titis away from trouble, let the poor 
olu man alone? 



An Sagllsh inventor is wtrUing on 
a. vW*li T4f telephone which will enable 
cae co tnlfc any distance Moreover, 
vliv:; perfected a man can carry one 
l'j poc';pf red be right in touch 
vci'.i i;ih home or office wherever he 
!« vV.;«.- 'lieu will be the use of ever 
#nir£ asra; * 



We urge every negro family to read 
some good negro newspaper. The ne- 
gro paper gives encouragement to 
your boys and girls, and it is the oniy 
source of negro literature that reaches 
you din 

There is no excuse for any child 
being out of school. If they have time 
to walk the streets all day, they cer- 
tainly have time to spend a few hours 
in school, each day, for five days in 
the week. They are missing oppor- 
tunities that will cause regret In the 
future 



Bishop George blackwell. one of 
Zion's ablest bishops, is very pro- 
nounced against a growing evil in the 
ministry amongst us. that of spurious 
titles from spurious and fake schools. 
He rather decries the prevailing prac- 
tice and thinks the toe has come to 
denounce the schools and the men. To 
which we add our most emphatic 
Amen! Away with fakers in every 
profession amongst us! — Mobile Press. 



Plant that small plot of land in 
truck next year and realize something. 



It is somewhat digusting to see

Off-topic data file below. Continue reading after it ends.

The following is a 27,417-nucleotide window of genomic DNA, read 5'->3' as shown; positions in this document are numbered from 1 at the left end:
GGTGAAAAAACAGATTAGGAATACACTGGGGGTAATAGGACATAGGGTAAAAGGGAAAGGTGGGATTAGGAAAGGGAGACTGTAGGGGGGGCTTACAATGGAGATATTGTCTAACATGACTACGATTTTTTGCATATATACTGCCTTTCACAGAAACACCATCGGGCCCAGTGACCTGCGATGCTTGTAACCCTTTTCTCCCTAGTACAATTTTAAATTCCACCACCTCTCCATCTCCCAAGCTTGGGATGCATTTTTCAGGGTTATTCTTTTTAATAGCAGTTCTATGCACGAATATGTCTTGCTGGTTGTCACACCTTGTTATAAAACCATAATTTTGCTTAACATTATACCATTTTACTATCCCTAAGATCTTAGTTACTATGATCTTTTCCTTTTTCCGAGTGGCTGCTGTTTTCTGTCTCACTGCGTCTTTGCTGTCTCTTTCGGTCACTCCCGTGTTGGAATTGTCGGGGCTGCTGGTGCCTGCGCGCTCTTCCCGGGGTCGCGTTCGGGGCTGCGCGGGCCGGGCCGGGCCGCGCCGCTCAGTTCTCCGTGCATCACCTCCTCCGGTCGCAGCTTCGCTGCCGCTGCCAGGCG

some of our young men so extreme. 
We saw two youths, dudes you may 
say, walking down the streets with 
enough cloth in their trousers to make 
a Roman gladiator a suit. There is 
a class of our people who go to the ex- 
treme in every respect. Boys, clothes 
don't make men. It takes something 
in your head and the dough, dough. 
— Palestine Plaindealer. 

Strive to attain something in a life's 
time commendable to your people to 
be recorded in their annals. 



ERUPTION COVERED BODY 

"Three years ago this winter I had 
a breaking out that covered my whole 
body. It itched so it seemed as if I 
should go crazy. It first came out in 
little pimples on my back and spread 
till it covered my whole body and 
limbs down to my knees, also my arms 
do - ^ to , my elbows. Where 1 
scraioned it made sores, and the ter- 
rible itching and burning kept me